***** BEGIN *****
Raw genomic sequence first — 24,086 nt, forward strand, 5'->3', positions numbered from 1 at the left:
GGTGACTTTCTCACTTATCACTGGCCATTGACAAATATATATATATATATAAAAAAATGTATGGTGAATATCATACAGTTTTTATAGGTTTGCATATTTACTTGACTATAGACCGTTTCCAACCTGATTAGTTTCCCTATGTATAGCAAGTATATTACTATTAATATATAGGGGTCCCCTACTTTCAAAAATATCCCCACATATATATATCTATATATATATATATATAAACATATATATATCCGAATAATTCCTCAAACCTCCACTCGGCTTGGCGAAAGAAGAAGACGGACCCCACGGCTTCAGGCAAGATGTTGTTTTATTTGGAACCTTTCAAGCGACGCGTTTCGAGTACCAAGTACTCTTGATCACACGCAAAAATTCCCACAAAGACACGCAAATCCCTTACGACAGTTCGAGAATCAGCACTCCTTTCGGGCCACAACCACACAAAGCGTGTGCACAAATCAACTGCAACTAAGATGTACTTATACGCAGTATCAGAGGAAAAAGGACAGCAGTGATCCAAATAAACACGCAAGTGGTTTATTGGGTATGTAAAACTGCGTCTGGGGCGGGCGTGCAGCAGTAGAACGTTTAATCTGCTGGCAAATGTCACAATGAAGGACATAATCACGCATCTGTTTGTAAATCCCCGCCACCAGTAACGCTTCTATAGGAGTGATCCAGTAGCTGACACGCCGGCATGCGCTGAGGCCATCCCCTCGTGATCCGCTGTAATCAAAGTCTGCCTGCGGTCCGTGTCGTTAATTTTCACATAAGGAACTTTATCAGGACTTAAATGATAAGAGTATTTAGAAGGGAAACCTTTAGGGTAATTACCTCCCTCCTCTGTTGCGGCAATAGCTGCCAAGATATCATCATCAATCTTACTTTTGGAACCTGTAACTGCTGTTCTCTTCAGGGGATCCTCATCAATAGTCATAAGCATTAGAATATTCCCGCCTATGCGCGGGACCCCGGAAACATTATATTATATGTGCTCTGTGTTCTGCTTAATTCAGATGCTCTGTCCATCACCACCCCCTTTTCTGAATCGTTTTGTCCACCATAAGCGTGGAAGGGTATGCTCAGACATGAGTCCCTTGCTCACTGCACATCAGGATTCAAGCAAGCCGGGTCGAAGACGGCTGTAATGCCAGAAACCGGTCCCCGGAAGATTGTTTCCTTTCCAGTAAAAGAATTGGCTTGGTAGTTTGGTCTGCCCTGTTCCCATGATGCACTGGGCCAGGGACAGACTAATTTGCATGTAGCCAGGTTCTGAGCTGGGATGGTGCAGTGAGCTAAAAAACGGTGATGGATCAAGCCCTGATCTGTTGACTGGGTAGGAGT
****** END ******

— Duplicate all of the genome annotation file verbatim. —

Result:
Raw genomic sequence first — 24,086 nt, forward strand, 5'->3', positions numbered from 1 at the left:
GGTGACTTTCTCACTTATCACTGGCCATTGACAAATATATATATATATATAAAAAAATGTATGGTGAATATCATACAGTTTTTATAGGTTTGCATATTTACTTGACTATAGACCGTTTCCAACCTGATTAGTTTCCCTATGTATAGCAAGTATATTACTATTAATATATAGGGGTCCCCTACTTTCAAAAATATCCCCACATATATATATCTATATATATATATATATAAACATATATATATCCGAATAATTCCTCAAACCTCCACTCGGCTTGGCGAAAGAAGAAGACGGACCCCACGGCTTCAGGCAAGATGTTGTTTTATTTGGAACCTTTCAAGCGACGCGTTTCGAGTACCAAGTACTCTTGATCACACGCAAAAATTCCCACAAAGACACGCAAATCCCTTACGACAGTTCGAGAATCAGCACTCCTTTCGGGCCACAACCACACAAAGCGTGTGCACAAATCAACTGCAACTAAGATGTACTTATACGCAGTATCAGAGGAAAAAGGACAGCAGTGATCCAAATAAACACGCAAGTGGTTTATTGGGTATGTAAAACTGCGTCTGGGGCGGGCGTGCAGCAGTAGAACGTTTAATCTGCTGGCAAATGTCACAATGAAGGACATAATCACGCATCTGTTTGTAAATCCCCGCCACCAGTAACGCTTCTATAGGAGTGATCCAGTAGCTGACACGCCGGCATGCGCTGAGGCCATCCCCTCGTGATCCGCTGTAATCAAAGTCTGCCTGCGGTCCGTGTCGTTAATTTTCACATAAGGAACTTTATCAGGACTTAAATGATAAGAGTATTTAGAAGGGAAACCTTTAGGGTAATTACCTCCCTCCTCTGTTGCGGCAATAGCTGCCAAGATATCATCATCAATCTTACTTTTGGAACCTGTAACTGCTGTTCTCTTCAGGGGATCCTCATCAATAGTCATAAGCATTAGAATATTCCCGCCTATGCGCGGGACCCCGGAAACATTATATTATATGTGCTCTGTGTTCTGCTTAATTCAGATGCTCTGTCCATCACCACCCCCTTTTCTGAATCGTTTTGTCCACCATAAGCGTGGAAGGGTATGCTCAGACATGAGTCCCTTGCTCACTGCACATCAGGATTCAAGCAAGCCGGGTCGAAGACGGCTGTAATGCCAGAAACCGGTCCCCGGAAGATTGTTTCCTTTCCAGTAAAAGAATTGGCTTGGTAGTTTGGTCTGCCCTGTTCCCATGATGCACTGGGCCAGGGACAGACTAATTTGCATGTAGCCAGGTTCTGAGCTGGGATGGTGCAGTGAGCTAAAAAACGGTGATGGATCAAGCCCTGATCTGTTGACTGGGTAGGAGT